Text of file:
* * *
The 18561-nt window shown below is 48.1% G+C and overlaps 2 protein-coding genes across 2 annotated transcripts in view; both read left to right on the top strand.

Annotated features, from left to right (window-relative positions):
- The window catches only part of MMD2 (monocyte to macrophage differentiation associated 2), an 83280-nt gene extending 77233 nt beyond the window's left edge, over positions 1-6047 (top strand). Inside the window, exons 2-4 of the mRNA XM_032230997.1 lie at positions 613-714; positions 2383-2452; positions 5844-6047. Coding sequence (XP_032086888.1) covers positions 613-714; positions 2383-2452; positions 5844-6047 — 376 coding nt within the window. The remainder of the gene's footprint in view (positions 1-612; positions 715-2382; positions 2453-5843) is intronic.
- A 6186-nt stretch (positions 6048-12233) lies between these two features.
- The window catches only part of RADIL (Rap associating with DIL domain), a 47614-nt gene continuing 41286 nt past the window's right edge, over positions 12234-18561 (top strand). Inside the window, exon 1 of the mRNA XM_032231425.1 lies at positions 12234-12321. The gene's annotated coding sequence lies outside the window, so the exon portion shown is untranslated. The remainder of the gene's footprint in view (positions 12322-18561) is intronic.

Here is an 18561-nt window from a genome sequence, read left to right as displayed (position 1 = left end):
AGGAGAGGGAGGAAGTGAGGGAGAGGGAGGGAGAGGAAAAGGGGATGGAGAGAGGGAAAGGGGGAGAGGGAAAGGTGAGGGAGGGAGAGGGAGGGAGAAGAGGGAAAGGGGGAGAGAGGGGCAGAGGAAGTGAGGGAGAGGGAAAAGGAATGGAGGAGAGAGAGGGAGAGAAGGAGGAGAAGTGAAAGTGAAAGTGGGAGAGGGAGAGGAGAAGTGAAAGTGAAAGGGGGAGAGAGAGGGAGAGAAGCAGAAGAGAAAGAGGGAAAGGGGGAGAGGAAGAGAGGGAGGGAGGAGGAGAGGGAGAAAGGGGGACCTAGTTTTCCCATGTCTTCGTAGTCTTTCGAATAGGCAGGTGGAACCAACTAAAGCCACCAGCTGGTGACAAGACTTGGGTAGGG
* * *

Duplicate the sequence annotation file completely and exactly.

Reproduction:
The 18561-nt window shown below is 48.1% G+C and overlaps 2 protein-coding genes across 2 annotated transcripts in view; both read left to right on the top strand.

Annotated features, from left to right (window-relative positions):
- The window catches only part of MMD2 (monocyte to macrophage differentiation associated 2), an 83280-nt gene extending 77233 nt beyond the window's left edge, over positions 1-6047 (top strand). Inside the window, exons 2-4 of the mRNA XM_032230997.1 lie at positions 613-714; positions 2383-2452; positions 5844-6047. Coding sequence (XP_032086888.1) covers positions 613-714; positions 2383-2452; positions 5844-6047 — 376 coding nt within the window. The remainder of the gene's footprint in view (positions 1-612; positions 715-2382; positions 2453-5843) is intronic.
- A 6186-nt stretch (positions 6048-12233) lies between these two features.
- The window catches only part of RADIL (Rap associating with DIL domain), a 47614-nt gene continuing 41286 nt past the window's right edge, over positions 12234-18561 (top strand). Inside the window, exon 1 of the mRNA XM_032231425.1 lies at positions 12234-12321. The gene's annotated coding sequence lies outside the window, so the exon portion shown is untranslated. The remainder of the gene's footprint in view (positions 12322-18561) is intronic.

Here is an 18561-nt window from a genome sequence, read left to right as displayed (position 1 = left end):
AGGAGAGGGAGGAAGTGAGGGAGAGGGAGGGAGAGGAAAAGGGGATGGAGAGAGGGAAAGGGGGAGAGGGAAAGGTGAGGGAGGGAGAGGGAGGGAGAAGAGGGAAAGGGGGAGAGAGGGGCAGAGGAAGTGAGGGAGAGGGAAAAGGAATGGAGGAGAGAGAGGGAGAGAAGGAGGAGAAGTGAAAGTGAAAGTGGGAGAGGGAGAGGAGAAGTGAAAGTGAAAGGGGGAGAGAGAGGGAGAGAAGCAGAAGAGAAAGAGGGAAAGGGGGAGAGGAAGAGAGGGAGGGAGGAGGAGAGGGAGAAAGGGGGACCTAGTTTTCCCATGTCTTCGTAGTCTTTCGAATAGGCAGGTGGAACCAACTAAAGCCACCAGCTGGTGACAAGACTTGGGTAGGG